Matthew Glazier of bookies.com looks ahead to next summer’s World Cup extravaganza in Russia, which promises to be typically record-breaking.
Aside from an Under-21 European Championship and the glorified group of friendly matches that comprised the Confederations Cup, there wasn’t a lot of football played during the summer of 2017, although at least the latter tournament whetted the appetite for an event twelve months further down the line.
While many don’t approve of the way Russia effectively bought the hosting rights for the quadrennial international football tournament, nor its flimsy approach to stamping out racism, it won’t stop football fans all over the world enjoying the latest FIFA World Cup and the various betting opportunities that are presented to them.
Football is the most popular betting sport in the majority of countries and the World Cup remains the pinnacle of that sport, with sixty-four matches being played between 14 June – 15 July and there will be action taking place on most of those days.
During the group stage of the competition, we can expect three matches to occur daily. As one trader disclosed to bookies.com: “It’s like Sky Sports Super Sunday taking place every day for the best part of a month.”
Indeed, punters will aim to soak up as much football as they can and the opportunity to place a pre-match or In-Play bet has never been more tangible. Bookmakers have the customers in the palm of their hand, but can they deliver the sort of World Cup betting service that keeps them coming back for more?
Cash Out and Request a Bet enter World Cup picture
Four years is a mighty long time in the world of betting, especially with the sort of technological advances that are now occurring. Cash Out has become commonplace in the lexicon of modern day gambling, although it’s easy to forget this is a pretty new phenomenon unless customers were previously familiar with the workings of the Betfair exchange which relied on liquidity being available.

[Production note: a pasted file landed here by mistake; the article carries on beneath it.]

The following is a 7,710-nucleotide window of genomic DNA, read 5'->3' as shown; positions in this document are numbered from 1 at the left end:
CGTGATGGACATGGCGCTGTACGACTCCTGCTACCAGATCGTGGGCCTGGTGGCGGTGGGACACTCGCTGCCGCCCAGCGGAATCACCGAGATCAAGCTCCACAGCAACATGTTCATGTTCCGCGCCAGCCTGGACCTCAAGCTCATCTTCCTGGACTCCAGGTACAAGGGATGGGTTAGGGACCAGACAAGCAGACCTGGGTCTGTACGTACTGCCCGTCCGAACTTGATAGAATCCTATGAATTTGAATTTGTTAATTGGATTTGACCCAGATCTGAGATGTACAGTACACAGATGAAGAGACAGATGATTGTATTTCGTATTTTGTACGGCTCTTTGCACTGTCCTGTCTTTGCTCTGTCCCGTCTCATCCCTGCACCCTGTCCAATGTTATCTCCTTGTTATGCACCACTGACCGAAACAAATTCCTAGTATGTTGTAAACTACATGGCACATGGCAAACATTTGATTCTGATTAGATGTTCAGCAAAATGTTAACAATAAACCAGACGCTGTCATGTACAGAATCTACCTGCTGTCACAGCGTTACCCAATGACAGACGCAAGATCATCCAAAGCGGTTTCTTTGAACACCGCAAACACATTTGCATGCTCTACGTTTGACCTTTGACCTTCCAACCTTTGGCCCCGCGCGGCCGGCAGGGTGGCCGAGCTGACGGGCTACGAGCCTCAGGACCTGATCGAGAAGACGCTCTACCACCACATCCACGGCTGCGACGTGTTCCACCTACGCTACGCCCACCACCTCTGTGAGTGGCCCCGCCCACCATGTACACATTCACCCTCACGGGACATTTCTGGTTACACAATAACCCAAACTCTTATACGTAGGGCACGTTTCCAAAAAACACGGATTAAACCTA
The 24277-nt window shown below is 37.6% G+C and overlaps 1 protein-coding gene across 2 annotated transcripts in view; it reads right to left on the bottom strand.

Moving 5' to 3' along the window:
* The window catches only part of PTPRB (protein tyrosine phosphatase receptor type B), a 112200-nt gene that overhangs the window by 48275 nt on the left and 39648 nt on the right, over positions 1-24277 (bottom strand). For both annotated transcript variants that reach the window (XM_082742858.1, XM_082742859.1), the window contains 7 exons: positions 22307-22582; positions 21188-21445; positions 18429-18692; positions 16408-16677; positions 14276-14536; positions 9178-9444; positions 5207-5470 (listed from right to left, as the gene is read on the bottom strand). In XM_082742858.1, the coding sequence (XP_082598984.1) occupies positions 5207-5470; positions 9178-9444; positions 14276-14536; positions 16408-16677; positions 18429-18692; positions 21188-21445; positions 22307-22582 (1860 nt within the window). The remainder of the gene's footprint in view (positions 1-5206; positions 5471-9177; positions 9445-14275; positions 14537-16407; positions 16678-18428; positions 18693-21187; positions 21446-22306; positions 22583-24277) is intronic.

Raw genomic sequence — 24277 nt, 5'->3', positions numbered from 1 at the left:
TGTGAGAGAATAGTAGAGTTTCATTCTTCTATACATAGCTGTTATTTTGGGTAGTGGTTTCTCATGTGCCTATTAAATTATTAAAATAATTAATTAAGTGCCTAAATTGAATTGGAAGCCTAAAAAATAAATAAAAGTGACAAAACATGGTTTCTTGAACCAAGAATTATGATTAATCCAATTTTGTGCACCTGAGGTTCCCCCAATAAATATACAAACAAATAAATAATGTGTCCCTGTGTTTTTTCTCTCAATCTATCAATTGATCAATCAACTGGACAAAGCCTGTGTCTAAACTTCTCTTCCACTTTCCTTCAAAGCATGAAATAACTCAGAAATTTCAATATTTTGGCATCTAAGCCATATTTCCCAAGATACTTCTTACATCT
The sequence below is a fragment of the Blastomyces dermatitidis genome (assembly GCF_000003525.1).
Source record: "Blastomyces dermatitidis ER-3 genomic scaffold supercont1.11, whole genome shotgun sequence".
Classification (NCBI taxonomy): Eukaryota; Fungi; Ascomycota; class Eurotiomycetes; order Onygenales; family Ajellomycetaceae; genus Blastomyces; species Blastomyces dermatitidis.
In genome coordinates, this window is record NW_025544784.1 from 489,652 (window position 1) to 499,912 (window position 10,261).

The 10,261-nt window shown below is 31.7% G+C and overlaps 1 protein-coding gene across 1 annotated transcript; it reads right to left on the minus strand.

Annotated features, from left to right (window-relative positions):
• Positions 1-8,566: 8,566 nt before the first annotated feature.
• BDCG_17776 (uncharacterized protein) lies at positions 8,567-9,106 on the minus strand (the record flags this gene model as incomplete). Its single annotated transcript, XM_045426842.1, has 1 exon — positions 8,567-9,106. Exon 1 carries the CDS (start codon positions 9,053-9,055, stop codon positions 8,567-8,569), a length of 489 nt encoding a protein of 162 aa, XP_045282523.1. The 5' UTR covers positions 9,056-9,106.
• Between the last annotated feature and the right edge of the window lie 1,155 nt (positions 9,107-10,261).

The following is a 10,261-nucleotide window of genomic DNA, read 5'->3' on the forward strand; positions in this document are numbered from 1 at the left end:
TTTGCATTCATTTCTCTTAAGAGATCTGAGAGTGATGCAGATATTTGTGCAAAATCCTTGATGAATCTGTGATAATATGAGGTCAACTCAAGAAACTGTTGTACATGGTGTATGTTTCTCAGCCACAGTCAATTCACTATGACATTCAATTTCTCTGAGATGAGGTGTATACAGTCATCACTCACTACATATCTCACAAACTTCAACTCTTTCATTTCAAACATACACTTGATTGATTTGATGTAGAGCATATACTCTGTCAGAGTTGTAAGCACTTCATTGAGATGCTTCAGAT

Not content with introducing Cash Out as a product, bookmakers such as bet365 now have a Partial Cash Out facility and it gives customers the perception that they are taking control of their bets. It’s not difficult to see the appeal of Cash Out, especially when it comes to multiple bets where a profit can be realised before the bet is eventually settled.
Requesting a bet is another empowering tool which plays to an audience now immersed in social media, especially Twitter whose real-time mechanism has led bookmakers and affiliates to side-line Facebook and focus on using a tool which appears as though it was designed for betting purposes.
Bet requesting was discussed in depth at the recent #bofcon2017, with figureheads such as Eoin Ryan of BetVictor and Andrew Wright of Sky Bet considering how the process can be automated ahead of the World Cup. The latter operator has become the market leader with their RequestABet facility and this has obvious connotations for the World Cup.
In the United Kingdom, there will be a heavy focus on the England football team, with operators looking to accommodate any number of special bets that apply to the Three Lions and there’s a fair chance that many of them will relate to losing in a penalty shoot-out. However, it’s the match markets where RequestABet really comes into its own.
Watching an England World Cup match might ultimately prove to be underwhelming but the hype and feverish anticipation lends itself perfectly to requesting bets outside the usual markets, while games like these are often social occasions watched with groups of friends. The opportunity for an England fan to create their own bet is akin to allowing a child to make their own pizza.
Let battle commence
Imagine a group of friends who have been drinking all day and are now shouting over each other to be heard. You’ve just painted a picture of what operator competition will look like in the weeks building up to the 2018 World Cup.
The operators who are already part of the UK and Irish landscape will have budgets across the marketing mix to ensure that their presence can be felt, while there’ll be a substantial squeeze from new bookmakers wanting to make a splash and gain a foothold into a mature market where online betting has become a mainstream activity.
We should expect some fireworks as a result. For Euro 2016, BetVictor went with a “Golden Goal” promotion that promised to give away £1 million to any customer(s) who could predict the First Goalscorer and time of goal in the final. It was an imaginative effort although somewhat scuppered by Portuguese substitute Eder breaking the deadlock after the match had gone into extra-time.
Sky Bet will have their usual array of game products such as Super 6 and Fantasy Football where big cash prizes can also be won, while we should expect bet365 to fire up their free In-Play bet facility for several of the big matches including the ones involving England.
We’re a year away from the 2018 World Cup but the wheels are in motion when it comes to having a first-class betting product for next summer’s big tournament. It’s an opportunity for operators to not only accrue new customers but also showcase a range of innovative products for the biggest football stage of all.